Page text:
Current TDs: 2 FG, 1 FF, 1 SF
Projection: 2 FG, 1 FF, 1 SF
No great shock at this one moving back, especially with Fine Gael having a solid month in Connacht-Ulster, as this felt like a one-off artefact rather than something substantial. That said, the fact that this has even been in question is a testament to how badly FG are wobbling, even with a more positive set of results this month.
Since there isn’t much more to say on this one, let’s engage in some fun speculation – Fine Gael incumbent Michael Ring, the undisputed king of South Mayo, is 68 years old. He’ll be in his 70s by the time the next election rolled around. If he were to retire, that might make things a lot murkier here and really could open up the path to FG managing to lose its second seat. But for now he’s still in action, and the seat should stay with his party.
Okay, yeah, I know. This looks wrong. This probably is wrong. Bear with me.
First, to make it very clear: I don’t think the model is right here, I don’t think SF will take two seats in Mayo and FG only win one. I don’t think it will never happen, but I don’t think we are at that level yet. But I’ve been consistent in not adjusting the model outputs simply because I disagree with them, as then I might as well just guess what I think is right, and that would be more wrong. But this is a good illustration of the challenges for the model. So I’m going to talk about that rather than the result, which I think is a fluctuation that will self-correct.
Because we only have provincial level polling, and not constituency level, it creates challenges in outlier areas because swing is applied consistently across all constituencies in a province. Mayo is substantially more Fine Gael than most places in Connacht-Ulster, so the swing there is probably less than in, say, Donegal. But we don’t have data to put a number to that feeling, so we have to proceed, and the model will occasionally throw up weird results like this. There’s maybe something to look at here, but I’m not sure how to account for it. It’s absolutely a good indication though of why pure data will never be 100% accurate!
Not a lot to note here – this is largely due to better calculation of the FG vote split putting one of their candidates below Dara Calleary (FF). It’s still very tight between Calleary and the 2nd and 3rd FG candidates, so this is another one that could end up being challenging for FF in the long run. A second SF candidate remains a potential threat but they’d need a movement of a few more points before that becomes plausible.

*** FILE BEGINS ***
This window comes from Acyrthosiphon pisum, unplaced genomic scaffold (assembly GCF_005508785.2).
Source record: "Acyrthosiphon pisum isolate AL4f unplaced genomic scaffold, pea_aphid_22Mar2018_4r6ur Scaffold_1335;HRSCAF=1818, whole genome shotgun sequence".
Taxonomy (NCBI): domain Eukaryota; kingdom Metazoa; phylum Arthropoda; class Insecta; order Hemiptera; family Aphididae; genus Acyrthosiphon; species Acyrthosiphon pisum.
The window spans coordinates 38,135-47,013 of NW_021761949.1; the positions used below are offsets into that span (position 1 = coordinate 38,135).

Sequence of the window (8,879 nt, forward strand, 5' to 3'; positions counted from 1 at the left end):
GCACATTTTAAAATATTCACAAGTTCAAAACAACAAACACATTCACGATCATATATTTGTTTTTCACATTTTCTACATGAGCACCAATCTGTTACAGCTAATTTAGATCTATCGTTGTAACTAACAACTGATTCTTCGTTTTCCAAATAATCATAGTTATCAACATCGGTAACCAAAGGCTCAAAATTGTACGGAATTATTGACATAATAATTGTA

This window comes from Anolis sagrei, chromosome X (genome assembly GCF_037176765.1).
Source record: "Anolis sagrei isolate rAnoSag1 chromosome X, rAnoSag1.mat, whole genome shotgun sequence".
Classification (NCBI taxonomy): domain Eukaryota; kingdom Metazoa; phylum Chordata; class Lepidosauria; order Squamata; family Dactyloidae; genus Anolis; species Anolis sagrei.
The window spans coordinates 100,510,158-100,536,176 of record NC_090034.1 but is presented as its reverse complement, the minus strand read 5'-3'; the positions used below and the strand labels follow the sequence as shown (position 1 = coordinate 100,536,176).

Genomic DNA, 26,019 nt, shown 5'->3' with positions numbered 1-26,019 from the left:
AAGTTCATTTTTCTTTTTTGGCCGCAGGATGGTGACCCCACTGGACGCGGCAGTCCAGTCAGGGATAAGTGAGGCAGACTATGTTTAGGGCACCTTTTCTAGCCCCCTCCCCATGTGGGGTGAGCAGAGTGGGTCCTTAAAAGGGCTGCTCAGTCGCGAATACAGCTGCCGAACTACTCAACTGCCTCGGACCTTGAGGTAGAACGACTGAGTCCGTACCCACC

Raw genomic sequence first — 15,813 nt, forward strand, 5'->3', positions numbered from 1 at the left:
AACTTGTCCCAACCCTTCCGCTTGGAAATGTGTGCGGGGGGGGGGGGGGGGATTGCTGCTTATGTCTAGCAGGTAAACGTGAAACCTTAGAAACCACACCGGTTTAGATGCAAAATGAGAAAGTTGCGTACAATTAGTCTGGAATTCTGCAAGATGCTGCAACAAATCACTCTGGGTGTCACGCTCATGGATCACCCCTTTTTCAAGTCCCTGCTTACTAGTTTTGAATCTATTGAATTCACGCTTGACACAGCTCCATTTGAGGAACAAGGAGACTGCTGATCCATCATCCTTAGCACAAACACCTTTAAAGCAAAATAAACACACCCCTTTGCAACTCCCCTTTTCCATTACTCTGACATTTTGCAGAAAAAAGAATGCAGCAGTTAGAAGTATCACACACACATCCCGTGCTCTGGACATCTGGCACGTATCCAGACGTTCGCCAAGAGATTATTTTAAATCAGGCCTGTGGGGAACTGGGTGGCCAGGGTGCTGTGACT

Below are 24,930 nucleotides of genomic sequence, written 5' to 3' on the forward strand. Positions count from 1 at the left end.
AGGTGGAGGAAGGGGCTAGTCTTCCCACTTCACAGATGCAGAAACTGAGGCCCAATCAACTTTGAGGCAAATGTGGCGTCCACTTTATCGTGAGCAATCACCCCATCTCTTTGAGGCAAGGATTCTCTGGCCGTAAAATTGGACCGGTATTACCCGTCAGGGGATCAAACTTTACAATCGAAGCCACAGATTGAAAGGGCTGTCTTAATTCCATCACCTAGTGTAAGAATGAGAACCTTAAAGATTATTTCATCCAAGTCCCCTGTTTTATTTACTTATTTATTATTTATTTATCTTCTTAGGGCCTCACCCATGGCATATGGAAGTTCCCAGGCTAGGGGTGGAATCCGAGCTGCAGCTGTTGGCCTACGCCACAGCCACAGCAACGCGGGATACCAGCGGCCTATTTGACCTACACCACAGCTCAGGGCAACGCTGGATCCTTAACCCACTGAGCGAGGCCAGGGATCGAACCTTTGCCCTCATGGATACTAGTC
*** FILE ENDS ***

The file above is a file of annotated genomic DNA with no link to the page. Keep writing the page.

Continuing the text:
I do have questions overall about the frequency with which the model is predicting three seats for a single party in certain constituencies. It shows this in Donegal, Dublin South-Central, Louth and Waterford for SF, and in Dublin Bay South, Dún Laoghaire and now Mayo for FG, and I want to do some rationalisation on how the model optimises candidate numbers for April’s update, which should help eliminate any three-seat wins that are noise.
But with that said, polling implies FG will take over 50% of FPV in Mayo, which in a four seater is enough to put three TDs in, depending on how things break with other parties. FG taking an overall majority of votes in Mayo is well precedented – they broke 50% in the constituency in 2007, 2011 and 2016. They haven’t won three seats here since the constituency moved from 5 to 4 seats, but the key thing is the projected collapse in the FF vote – Dara Calleary’s seat is at serious risk. With that said, similar to Kerry, this is very close and there’s a lot of ways FG could fail to capitalise. As mentioned above with Foley, a running mate is a risk, but without one, Calleary would need to be able to collect much more FPV in the south of the county than he did last time out.
Mayo is a serious Fine Gael stronghold, and with current polling trends they are on course to win north of 50% of all FPV there. Both of their seats are extremely safe, the real question is, can they get a third? Right now the model doesn’t favour this, but all it would take is FF to botch a two-candidate strategy. If that happens, the final seat will open up for them.
Sinn Féin, who cruised to a seat in 2020, with Rose Conway-Walsh more than doubling her vote from 2016, do still have some room to grow, especially with the departure of a left-wing Green candidate who set records for the party in the constituency. However, the model doesn’t have them in play for a second seat unless FF decide to run too many candidates and FG mess up their own strategy.
As alluded to above, FF may want to be conservative on this one. They aren’t going to take more than one seat, and running additional candidates could pose risks if they get the vote division wrong. Their decision will have the most impact on the final seat, so it will be interesting to see what they declare, and where the polls are when they do.